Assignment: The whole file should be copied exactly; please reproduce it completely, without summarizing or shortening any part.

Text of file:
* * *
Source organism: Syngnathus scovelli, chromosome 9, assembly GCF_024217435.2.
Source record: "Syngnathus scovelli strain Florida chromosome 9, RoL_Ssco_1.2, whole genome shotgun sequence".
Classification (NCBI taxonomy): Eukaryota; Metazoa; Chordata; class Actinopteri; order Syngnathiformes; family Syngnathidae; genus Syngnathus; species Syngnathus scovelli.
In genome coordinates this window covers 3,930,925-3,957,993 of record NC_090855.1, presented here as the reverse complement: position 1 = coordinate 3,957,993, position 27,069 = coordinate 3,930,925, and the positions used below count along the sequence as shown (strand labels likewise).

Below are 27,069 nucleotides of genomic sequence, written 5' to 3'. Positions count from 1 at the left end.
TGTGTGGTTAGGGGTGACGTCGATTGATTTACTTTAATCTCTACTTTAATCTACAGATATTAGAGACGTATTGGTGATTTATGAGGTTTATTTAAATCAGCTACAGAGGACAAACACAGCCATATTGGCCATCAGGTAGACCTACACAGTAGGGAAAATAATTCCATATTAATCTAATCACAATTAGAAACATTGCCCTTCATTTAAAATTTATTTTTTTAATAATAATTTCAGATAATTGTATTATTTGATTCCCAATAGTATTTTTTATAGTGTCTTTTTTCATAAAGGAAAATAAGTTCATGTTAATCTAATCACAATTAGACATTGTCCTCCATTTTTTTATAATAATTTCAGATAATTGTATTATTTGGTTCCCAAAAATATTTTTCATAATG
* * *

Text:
Source organism: Syngnathus scovelli, chromosome 9, assembly GCF_024217435.2.
Source record: "Syngnathus scovelli strain Florida chromosome 9, RoL_Ssco_1.2, whole genome shotgun sequence".
Classification (NCBI taxonomy): Eukaryota; Metazoa; Chordata; class Actinopteri; order Syngnathiformes; family Syngnathidae; genus Syngnathus; species Syngnathus scovelli.
In genome coordinates this window covers 3,930,925-3,957,993 of record NC_090855.1, presented here as the reverse complement: position 1 = coordinate 3,957,993, position 27,069 = coordinate 3,930,925, and the positions used below count along the sequence as shown (strand labels likewise).

Below are 27,069 nucleotides of genomic sequence, written 5' to 3'. Positions count from 1 at the left end.
TGTGTGGTTAGGGGTGACGTCGATTGATTTACTTTAATCTCTACTTTAATCTACAGATATTAGAGACGTATTGGTGATTTATGAGGTTTATTTAAATCAGCTACAGAGGACAAACACAGCCATATTGGCCATCAGGTAGACCTACACAGTAGGGAAAATAATTCCATATTAATCTAATCACAATTAGAAACATTGCCCTTCATTTAAAATTTATTTTTTTAATAATAATTTCAGATAATTGTATTATTTGATTCCCAATAGTATTTTTTATAGTGTCTTTTTTCATAAAGGAAAATAAGTTCATGTTAATCTAATCACAATTAGACATTGTCCTCCATTTTTTTATAATAATTTCAGATAATTGTATTATTTGGTTCCCAAAAATATTTTTCATAATG